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5 Cooking Tips That Larry Now Admits To

Posted on April 09, 2015 by Kate Moynihan | 0 comments

My husband, Larry, was hunched over a newspaper recipe that his coffee clutch of senior cronies had ogled over earlier: Spicy Pumpkin Pie. I’m not sure what got his culinary vibes humming but this was the first time in twenty-three years I’d known my husband to whip up a pie from scratch. In fact, he’s mostly a can-opener or nuke-it-kind-of-guy. Yes, he can fry an egg and make a mean grilled cheese, but he’ll order take-out or frozen dinner when he’s left on his own.
   Needless to say, jumping into pie making was a big leap for Larry. But have at it, he was.
   “First, I need a 3 quart heavy saucepan to bring the maple syrup to a gentle boil, which pan is that?” he asked as he rummaged through the cupboard. Oh boy. I helped him find the correct saucepan and decided it was best to be out of reach for the rest of his cooking endeavor so I went downstairs.
   Shortly I heard him call from the kitchen, “I’m running to the store, I don’t have enough eggs. I’ll be right back.” I rolled my eyes. Earlier he had hefted armfuls of groceries into the house insisting he had everything he needed for his soon-to-be-famous pumpkin pie.


   I heard the garage door opener hum and he was off. Upon returning, instantly a loud yelp echoed from the kitchen. I rushed upstairs. “What’s the matter?” I asked.
   “I left the maple syrup on the stove. It’s been boiling the entire time I’ve been gone! Do you think it’ll still be okay?”
   We peered deeply into the pot. The clear brown liquid had reached a mighty rolling boil and was thick and darker in color. “If you want a ‘hard-ball’ candy stage,” I answered.
   “What’s ‘hard-ball’?”
   I quickly informed Larry about candy making. Refined cooks will use thermometers to determine when candy is cooked to the right temperature, but years ago, Mom taught me a simple way to test candy: Dip a tablespoon into the hot candy cooking on the stove, ladle a spoonful, and then drizzle the liquid into a cup of cold water. If the candy forms a limp ball, it refers to a “soft-ball” stage. Taffy, fudge and other chewy candies are cooked to a soft-ball stage.
   For “Hard-ball” stage, the candy is cooked a little longer and when tested in cold water, the chilled candy will roll into a firm ball and hold its shape. Peanut brittle and lollipops are cooked to a hard-ball stage.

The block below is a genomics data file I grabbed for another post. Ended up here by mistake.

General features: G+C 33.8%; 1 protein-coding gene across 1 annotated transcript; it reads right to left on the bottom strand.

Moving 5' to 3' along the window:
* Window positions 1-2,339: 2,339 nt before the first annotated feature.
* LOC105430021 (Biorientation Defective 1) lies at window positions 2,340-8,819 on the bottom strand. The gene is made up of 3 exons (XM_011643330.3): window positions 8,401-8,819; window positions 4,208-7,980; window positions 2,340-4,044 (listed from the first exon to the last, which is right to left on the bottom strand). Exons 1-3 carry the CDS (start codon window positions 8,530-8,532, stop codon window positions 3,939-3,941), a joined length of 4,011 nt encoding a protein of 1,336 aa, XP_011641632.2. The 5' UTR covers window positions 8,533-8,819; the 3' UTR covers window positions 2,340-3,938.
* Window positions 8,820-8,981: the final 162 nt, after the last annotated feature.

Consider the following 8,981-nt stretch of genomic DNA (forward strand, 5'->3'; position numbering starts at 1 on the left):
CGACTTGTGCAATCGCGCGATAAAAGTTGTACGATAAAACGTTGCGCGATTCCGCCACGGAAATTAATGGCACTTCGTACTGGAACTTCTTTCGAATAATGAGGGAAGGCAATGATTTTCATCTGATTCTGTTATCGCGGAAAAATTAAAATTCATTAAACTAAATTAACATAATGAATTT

Larry snagged a coffee mug from the cupboard, splashed in cupful of cold tap water, and raced the cup to the stove. He swirled his maple syrup concoction with a wooden spoon and then lifted the spoon from the pan, letting the candy ooze into the cold water. We could hear the liquid crack as it hit the cold water.
   “When it snaps like a twig does that mean the candy is beyond hard-ball stage?” he asked.
   “I’d say it’s harder than jaw breaker,” I answered, thinking this candy could crack your tooth.
   Larry’s shoulders slumped. I picked up the bottle of maple syrup from the counter and said, “It looks like there’s enough to make another batch.” I could see his eyes brighten.

   Soon Larry was humming in the kitchen stirring up another batch of mapley-goodness. I noticed he was staying close to the stove this time. In no time he was ready to add the last of ingredients for the pie filling. “Do you think it might taste better with an extra splash of bourbon?” he asked.

   Larry was using bourbon from our downtown Holland neighbor, New Holland Brewery. They distill the brew on sight and even give tours of the inner workings. I was sure Larry had sampled a shot when he purchased the bourbon so I asked: “How spicy is the bourbon?”

 

 “Here, take a taste,” he said, pouring a splash of bourbon into a cup for me and one for himself.
  We threw back our shots. A warm burn hit the back of my mouth. “A bit smoky, I think,” I said.

   Larry poured another splash in his cup and took another swig. “It’s a little peppery and nutty,” he said, licking his lips. “This will make a great pie.”

  

I left him in the kitchen to finish his baking. After dinner he presented the pie. I must admit it looked luscious as the rich amber center looked firm and delectable and the crust was golden brown. Of course, for me, the beauty of the handmade ceramic pie plate wrapped around the pie would make any dish look appealing.

Larry sliced a wedge of pie for me. I slide a forkful into my mouth. Yikes! It was a bitter bite. Where was the sweet maple syrup, caramelized sugar and hint of cinnamon? I choked down the overpowering flavor of woodsy bourbon. “What percent of alcohol content do you think this pie has?” I asked.

  A scarlet flush crept up my husband’s neck. “I wouldn’t eat and drive,” he said.
5 cooking tips that Larry now admits to:
-Read the entire recipe before starting.
-Learn the terms: For candy making: soft-ball, hard-ball stage.
-Assemble all ingredients and tools before cooking.
-Measure with a measuring spoon.
-Allow enough time to dash for a store-bought dish to pass at the pot luck.

 

 

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